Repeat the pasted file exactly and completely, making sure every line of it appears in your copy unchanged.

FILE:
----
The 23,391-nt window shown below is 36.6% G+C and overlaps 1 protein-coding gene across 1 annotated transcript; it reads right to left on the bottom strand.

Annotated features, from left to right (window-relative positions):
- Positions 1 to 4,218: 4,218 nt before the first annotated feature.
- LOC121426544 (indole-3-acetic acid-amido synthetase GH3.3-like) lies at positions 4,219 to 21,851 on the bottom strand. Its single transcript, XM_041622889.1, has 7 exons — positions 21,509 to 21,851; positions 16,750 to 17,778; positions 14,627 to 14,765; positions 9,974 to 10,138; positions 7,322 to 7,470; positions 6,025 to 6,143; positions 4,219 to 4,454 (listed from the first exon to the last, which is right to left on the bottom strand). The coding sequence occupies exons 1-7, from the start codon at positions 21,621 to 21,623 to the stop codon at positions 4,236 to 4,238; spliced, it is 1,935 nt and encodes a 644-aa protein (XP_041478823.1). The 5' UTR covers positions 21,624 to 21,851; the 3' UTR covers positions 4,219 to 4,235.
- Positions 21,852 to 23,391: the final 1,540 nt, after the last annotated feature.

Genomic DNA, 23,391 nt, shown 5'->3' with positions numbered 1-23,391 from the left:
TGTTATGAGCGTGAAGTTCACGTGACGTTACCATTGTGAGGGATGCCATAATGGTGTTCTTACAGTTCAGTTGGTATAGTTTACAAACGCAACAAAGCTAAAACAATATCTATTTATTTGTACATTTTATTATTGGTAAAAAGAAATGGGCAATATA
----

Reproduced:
The 23,391-nt window shown below is 36.6% G+C and overlaps 1 protein-coding gene across 1 annotated transcript; it reads right to left on the bottom strand.

Annotated features, from left to right (window-relative positions):
- Positions 1 to 4,218: 4,218 nt before the first annotated feature.
- LOC121426544 (indole-3-acetic acid-amido synthetase GH3.3-like) lies at positions 4,219 to 21,851 on the bottom strand. Its single transcript, XM_041622889.1, has 7 exons — positions 21,509 to 21,851; positions 16,750 to 17,778; positions 14,627 to 14,765; positions 9,974 to 10,138; positions 7,322 to 7,470; positions 6,025 to 6,143; positions 4,219 to 4,454 (listed from the first exon to the last, which is right to left on the bottom strand). The coding sequence occupies exons 1-7, from the start codon at positions 21,621 to 21,623 to the stop codon at positions 4,236 to 4,238; spliced, it is 1,935 nt and encodes a 644-aa protein (XP_041478823.1). The 5' UTR covers positions 21,624 to 21,851; the 3' UTR covers positions 4,219 to 4,235.
- Positions 21,852 to 23,391: the final 1,540 nt, after the last annotated feature.

Genomic DNA, 23,391 nt, shown 5'->3' with positions numbered 1-23,391 from the left:
TGTTATGAGCGTGAAGTTCACGTGACGTTACCATTGTGAGGGATGCCATAATGGTGTTCTTACAGTTCAGTTGGTATAGTTTACAAACGCAACAAAGCTAAAACAATATCTATTTATTTGTACATTTTATTATTGGTAAAAAGAAATGGGCAATATA